Their ties deepened that year when Nye came down with a severe fever that baffled physicians. On the fourth day, Sitti arrived at the house, angry that she hadn't been notified earlier. She prayed over her granddaughter, whose body lay outlined with a hundred silver straight pins. Nye recovered quickly, and she recalls sitting up in bed and demanding hummus. While some in the family reasoned that her fever had merely run its natural course, Nye credits the healing to Sitti.
Years later, on one of Nye's many family visits to Sinjil, Sitti Khadra sat in front of Michael's camera for several portraits. One became the cover of Nye's Words Under the Words. The title poem of the book reads:
My grandmother's hands recognize grapes, the damp shine of a goat's new skin.
When I was sick they followed me, I woke from the long fever to find them covering my head like cool prayers.
My grandmother's days are made of bread, a round pat-pat and the slow baking.
She waits by the oven watching a strange car circle the streets. Maybe it holds her son lost to America.
Nye's first venture out of poetry and into fiction came last October, when Simon and Schuster released her autobiographical novel for young readers, Habibi, which is Arabic for "dear one" or "my dear." It tells the story of Liyana, a 14-year-old who moves from the United States to Jerusalem. "I rewrote it six times," Nye confesses. "As a poet, I don't worry about a plot, I just look at life around me. For this, I had to have action and tension."
Publishers Weekly gave Habibi a starred review, American Bookseller named it a "pick of the list" and Booklist wrote that it "breaks new ground in young adult fiction." New England poet Philip Booth has written that Nye "is in every human sense aware of, and in contact with, the material poverty and the spirited humanity that her poems genuinely embrace."
Such praise is coming Nye's way with increasing frequency. Last September, she won a Guggenheim Fellowship. In 1995, Sitti's Secrets, whose main character is based on Sitti Khadra, received the Jane Addams Children's Book Award. In 1988, the Academy of American Poets gave Nye the I.B. Lavan Award for her third anthology, I Feel a Little Jumpy Around You. She has received three Pushcart Prizes and two poetry prizes from the Texas Institute of Letters. She has appeared on the PBS television specials "The Language of Life with Bill Moyers" and "The United States of Poetry."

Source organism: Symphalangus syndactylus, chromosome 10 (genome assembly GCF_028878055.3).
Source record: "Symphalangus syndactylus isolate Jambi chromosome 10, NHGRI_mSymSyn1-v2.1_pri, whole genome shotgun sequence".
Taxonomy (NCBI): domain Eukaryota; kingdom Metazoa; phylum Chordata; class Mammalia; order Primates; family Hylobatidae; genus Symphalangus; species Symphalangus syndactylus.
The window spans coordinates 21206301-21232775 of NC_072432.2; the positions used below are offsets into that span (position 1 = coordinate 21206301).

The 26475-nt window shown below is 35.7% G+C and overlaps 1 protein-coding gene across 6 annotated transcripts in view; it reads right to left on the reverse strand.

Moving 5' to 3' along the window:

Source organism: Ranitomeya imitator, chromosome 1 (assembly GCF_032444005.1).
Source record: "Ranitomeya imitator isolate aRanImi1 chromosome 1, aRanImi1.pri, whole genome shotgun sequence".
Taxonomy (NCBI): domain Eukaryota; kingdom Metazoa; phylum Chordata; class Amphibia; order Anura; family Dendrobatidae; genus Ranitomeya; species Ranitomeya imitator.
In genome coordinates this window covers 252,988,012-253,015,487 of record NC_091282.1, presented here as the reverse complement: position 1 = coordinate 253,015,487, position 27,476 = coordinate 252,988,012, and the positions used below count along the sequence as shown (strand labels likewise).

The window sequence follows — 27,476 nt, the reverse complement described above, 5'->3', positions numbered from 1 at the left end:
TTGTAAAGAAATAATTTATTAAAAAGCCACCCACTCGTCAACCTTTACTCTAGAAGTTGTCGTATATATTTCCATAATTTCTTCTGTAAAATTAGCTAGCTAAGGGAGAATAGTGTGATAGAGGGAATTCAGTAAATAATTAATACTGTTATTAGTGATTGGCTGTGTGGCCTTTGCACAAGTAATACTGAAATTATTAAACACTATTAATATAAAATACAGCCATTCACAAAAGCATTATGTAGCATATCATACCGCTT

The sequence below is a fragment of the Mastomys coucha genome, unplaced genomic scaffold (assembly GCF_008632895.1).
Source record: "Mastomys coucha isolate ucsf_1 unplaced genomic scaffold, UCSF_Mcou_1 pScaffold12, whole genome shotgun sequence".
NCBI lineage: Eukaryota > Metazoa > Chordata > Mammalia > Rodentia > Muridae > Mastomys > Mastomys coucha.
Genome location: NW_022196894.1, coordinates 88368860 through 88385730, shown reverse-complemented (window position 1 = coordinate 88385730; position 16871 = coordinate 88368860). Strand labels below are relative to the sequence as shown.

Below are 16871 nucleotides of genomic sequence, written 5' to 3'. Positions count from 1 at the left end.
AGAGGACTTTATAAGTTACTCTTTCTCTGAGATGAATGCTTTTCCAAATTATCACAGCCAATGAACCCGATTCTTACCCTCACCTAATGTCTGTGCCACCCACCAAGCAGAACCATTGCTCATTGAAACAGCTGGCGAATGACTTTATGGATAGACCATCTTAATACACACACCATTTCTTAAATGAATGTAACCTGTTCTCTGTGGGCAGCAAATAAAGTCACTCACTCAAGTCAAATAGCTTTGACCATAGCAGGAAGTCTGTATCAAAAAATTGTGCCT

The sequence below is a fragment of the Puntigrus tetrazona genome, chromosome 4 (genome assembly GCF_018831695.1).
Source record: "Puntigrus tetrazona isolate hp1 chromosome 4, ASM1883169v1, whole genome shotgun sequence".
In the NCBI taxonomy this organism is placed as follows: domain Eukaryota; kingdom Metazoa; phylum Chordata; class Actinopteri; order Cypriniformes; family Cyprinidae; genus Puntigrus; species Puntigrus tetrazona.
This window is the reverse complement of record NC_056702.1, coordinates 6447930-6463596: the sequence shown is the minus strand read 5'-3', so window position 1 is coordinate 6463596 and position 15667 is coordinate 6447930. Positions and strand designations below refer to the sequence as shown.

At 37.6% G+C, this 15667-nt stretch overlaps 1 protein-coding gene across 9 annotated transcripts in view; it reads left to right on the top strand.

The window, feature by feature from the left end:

At the same time Habibi was published, the Magik Children's Theater of San Antonio performed "Benito's Dream Bottle," an operetta adapted for the stage from Nye's children's book of the same title. This was a special family occasion, she explains, because the story was one Madison began telling when he was two or three years old.
"He would tell us in the mornings that he had had such a wonderful dream but now it was 'in the bottle,'" says Nye. "'What bottle?' we would ask. He would reply, 'The dream bottle,' as if he assumed everyone had a 'dream bottle.'"
The story is of a boy, Benito, and his grandmother, who has lost her ability to dream. So Benito surveys the neighborhood and asks who dreams: Cats? Trees? Eventually he fills his bottle with the things he loves. When he gives it to his grandmother, she finds her dreams again.
Where does Nye get all the ideas that fuel this imaginative productivity? Her answer comes with characteristic enthusiasm. "Where do you not?"
Pat Twair is a free-lance writer who lives in Los Angeles and specializes in Arab-American topics.
Photographer Michael Nye is 'Naomi Shihab Nye's husband. He specializes in portraits, and has exhibited recently in both San Antonio and Riyadh.